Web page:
The Cannes Lions Festival is round the corner and, amid the anticipation about what will win, is the usual conversation about whether any of it actually matters.
As a recovering Cannes cynic, I’ve reflected a lot on its role and relevance. This year especially, I think we all do well to think about how our industry is perceived.
Many agencies will have rolled back on the number of people attending, the spend on submissions and will be keeping a check on frivolity, which makes a caricature of the event.
Strategy may have a more explicit role in the festival now with creative strategy and creative effectiveness prizes – but that takes a narrow view of its value outside of the creative department.
Anyone in the business of commercial creativity wins from these awards, whether or not they stand on the stage.
There has been some truly brilliant analysis of the relationship between creatively awarded work and that which wins in effectiveness awards.
Peter Field’s The Crisis in Creative Effectiveness (written for the IPA) is a few years old now, but is still the best review of the drift between what judges prize and what works in ‘the real world’.
The big caveat on the data is that it is drawn from award entries, a fact that brings a huge bias – there’s an understandable reservation from lots of clients to publish data (even indexed) about their commercial success; and entering awards is expensive, and therefore way down the priority list for smaller agencies who nevertheless will be making great work.
It is undeniable that losing the connection between creativity and effectiveness (even if that loss is just a product of subjective judging) is a problem.
As Field lays out, it compromises one of our most compelling arguments for client investment in creatively led, long-term brand-building.
But it is also a big worry if, at this stage, our successful argument for brand investment relies exclusively on this one data point.
Pulling focus away from this two-factor relationship reveals other ways in which the value brought by the work we see at Cannes Lions is irreplaceable:
Tactics are strategy
One of the challenges levelled at (main prize) winners at Cannes is that they are short term, tactical, not in market long enough to have an impact (nor be big enough for a standalone effectiveness paper).
But it’s narrow minded to write them off as being ineffective or irrelevant. A lot of tactical work at Cannes shows up as part of a longer-term strategy in effectiveness papers.
While isolating impact of each piece of activity isn’t always possible, there is often excellent argument for how it contributes to the over-arching narrative and profile of a brand.
Provocation and stimulation
Creativity is an exercise in expansive thinking. Pushing on from what has gone before, challenging what think is possible is unquestionably part of our job.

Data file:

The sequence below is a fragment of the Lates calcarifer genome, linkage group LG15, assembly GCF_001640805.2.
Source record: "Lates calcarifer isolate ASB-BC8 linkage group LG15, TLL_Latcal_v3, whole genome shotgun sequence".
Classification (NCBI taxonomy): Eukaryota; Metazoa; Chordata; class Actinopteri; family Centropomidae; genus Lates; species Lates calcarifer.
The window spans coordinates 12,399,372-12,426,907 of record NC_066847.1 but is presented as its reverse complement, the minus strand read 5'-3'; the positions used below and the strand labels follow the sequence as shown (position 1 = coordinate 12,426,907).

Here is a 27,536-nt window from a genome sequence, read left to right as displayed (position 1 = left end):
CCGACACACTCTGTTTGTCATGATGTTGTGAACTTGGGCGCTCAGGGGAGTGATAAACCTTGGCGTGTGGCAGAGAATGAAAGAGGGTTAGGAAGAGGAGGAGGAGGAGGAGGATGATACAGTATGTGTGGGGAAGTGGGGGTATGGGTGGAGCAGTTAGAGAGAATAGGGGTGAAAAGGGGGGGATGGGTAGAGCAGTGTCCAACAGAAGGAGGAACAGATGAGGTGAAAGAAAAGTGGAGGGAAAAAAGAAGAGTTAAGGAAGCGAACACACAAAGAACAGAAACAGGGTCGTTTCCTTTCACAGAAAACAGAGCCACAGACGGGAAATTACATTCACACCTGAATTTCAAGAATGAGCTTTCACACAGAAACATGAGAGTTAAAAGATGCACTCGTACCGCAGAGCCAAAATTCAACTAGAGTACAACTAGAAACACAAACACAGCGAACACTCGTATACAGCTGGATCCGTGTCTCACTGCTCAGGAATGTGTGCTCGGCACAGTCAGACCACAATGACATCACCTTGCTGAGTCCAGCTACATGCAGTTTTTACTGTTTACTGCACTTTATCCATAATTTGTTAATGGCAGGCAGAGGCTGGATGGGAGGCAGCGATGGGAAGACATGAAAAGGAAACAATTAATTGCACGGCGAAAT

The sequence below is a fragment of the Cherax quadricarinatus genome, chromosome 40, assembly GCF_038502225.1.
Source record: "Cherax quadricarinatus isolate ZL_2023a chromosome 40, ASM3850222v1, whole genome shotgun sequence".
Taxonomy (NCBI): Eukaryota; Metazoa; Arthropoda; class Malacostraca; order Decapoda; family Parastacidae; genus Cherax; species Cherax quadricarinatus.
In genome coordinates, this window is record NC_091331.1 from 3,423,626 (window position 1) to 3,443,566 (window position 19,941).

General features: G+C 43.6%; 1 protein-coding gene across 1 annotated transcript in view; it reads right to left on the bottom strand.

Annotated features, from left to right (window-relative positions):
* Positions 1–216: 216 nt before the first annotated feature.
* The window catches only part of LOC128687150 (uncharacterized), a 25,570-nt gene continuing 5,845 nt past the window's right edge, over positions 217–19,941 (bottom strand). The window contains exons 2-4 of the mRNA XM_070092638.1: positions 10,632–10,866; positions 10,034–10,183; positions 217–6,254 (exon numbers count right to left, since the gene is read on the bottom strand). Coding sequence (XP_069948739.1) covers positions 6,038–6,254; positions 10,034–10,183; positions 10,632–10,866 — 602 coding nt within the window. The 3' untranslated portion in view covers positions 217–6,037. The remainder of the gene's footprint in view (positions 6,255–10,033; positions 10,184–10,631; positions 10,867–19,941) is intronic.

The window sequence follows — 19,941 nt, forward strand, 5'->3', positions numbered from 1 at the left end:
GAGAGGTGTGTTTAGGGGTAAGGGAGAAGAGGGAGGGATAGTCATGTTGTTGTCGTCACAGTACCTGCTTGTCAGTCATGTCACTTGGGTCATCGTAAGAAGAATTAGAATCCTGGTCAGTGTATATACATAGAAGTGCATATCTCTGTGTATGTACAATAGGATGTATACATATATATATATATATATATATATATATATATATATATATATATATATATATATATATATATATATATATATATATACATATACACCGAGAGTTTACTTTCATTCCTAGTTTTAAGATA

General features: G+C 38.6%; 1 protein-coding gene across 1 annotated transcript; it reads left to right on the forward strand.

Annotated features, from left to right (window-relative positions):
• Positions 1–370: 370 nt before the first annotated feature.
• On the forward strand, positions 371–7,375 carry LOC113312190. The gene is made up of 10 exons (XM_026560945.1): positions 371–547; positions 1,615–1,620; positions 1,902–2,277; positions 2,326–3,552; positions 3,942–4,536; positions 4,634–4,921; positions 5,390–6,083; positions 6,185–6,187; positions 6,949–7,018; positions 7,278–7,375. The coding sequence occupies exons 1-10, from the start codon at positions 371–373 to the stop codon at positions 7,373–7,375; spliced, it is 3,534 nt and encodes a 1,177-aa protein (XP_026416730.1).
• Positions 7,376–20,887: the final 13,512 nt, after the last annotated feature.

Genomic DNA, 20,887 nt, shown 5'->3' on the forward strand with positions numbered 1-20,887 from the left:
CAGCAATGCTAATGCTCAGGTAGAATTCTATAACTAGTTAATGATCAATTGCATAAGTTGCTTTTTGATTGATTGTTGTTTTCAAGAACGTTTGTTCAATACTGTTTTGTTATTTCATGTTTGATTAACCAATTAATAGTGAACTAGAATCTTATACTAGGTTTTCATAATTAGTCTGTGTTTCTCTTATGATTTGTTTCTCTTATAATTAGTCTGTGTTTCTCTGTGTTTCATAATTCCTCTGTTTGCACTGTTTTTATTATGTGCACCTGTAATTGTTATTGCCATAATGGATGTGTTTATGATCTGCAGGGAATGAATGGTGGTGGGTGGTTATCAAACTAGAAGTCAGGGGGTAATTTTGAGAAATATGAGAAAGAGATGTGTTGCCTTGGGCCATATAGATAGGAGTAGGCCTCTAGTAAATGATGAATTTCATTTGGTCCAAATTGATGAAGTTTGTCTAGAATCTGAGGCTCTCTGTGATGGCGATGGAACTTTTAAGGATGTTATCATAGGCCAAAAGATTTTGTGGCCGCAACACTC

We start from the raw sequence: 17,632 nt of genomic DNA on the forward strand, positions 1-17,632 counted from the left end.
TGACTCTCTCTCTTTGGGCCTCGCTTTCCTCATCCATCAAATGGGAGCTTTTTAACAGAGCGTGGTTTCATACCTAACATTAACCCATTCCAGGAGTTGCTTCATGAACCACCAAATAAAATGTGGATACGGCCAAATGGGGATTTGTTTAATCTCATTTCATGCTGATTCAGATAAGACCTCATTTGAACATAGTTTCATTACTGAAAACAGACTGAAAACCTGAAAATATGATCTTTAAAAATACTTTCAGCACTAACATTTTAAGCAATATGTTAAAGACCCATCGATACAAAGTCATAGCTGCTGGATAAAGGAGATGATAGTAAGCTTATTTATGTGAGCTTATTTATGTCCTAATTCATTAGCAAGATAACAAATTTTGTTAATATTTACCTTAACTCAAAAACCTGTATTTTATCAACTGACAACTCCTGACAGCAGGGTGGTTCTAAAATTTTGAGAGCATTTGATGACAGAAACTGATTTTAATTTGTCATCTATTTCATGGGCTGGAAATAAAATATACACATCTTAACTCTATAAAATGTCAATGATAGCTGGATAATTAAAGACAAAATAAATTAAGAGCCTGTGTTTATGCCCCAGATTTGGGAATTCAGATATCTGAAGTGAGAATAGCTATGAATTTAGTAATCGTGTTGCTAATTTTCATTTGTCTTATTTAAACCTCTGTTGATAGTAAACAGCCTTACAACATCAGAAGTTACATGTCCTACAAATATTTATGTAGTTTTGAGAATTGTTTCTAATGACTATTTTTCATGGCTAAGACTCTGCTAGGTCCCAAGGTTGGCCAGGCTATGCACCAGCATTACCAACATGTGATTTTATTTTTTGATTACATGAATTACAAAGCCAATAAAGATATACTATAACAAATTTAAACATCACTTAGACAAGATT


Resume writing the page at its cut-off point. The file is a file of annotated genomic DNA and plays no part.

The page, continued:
Of course, avant-garde experimentation is not all we do, not even close. Despite some grumpy commentary to the contrary, it’s not even all there is on show at Cannes.
But extraordinary work plays an important role in challenging conventions. Ideas, craft, connections, arguments which might feel peripheral today make their way into the mainstream with surprising speed.
The work we see there is the product of diverse skills getting around a challenge. Each year we hear new names, start-ups, fresh minds collaborating to bring ideas to life.
Each piece of work represents one of the best things about our industry – that when interesting combinations come together there is genuine magic.
A global conversation
As an industry obsessed with predicting our own demise, dedicating some time to showcasing the sheer power of creativity feels like a good plan.
It is a fact that the work we do with our clients and their brands delivers enormous economic value and creates jobs. There does not need to be a direct match between the work we see on stage and that we see at shelf-edge or on our screens for that to be true.
In fact, I’d go so far as to say that if we inverted this, and only saw work awarded that was mass-market, efficient, sales-driving – our industry would stagnate and would almost certainly fail to attract the talent we need for our survival.
Apparently, our industry is second only to hairdressing in our appetite for awards. With that in mind, there’s space for each show to have a leaning to one thing over another: for one set of judges to recognise the work which sells and another the work which shifts our perception about creativity itself.
Creative effectiveness is vital. Our existence depends on evidencing the multiplying factor of creativity on all its forms.
A lot of work awarded at Cannes next month will showcase that but, for the work that doesn’t, it’s worth considering in what other ways it moves us forward before we write it off.
Jo Arden is chief strategy officer at Ogilvy.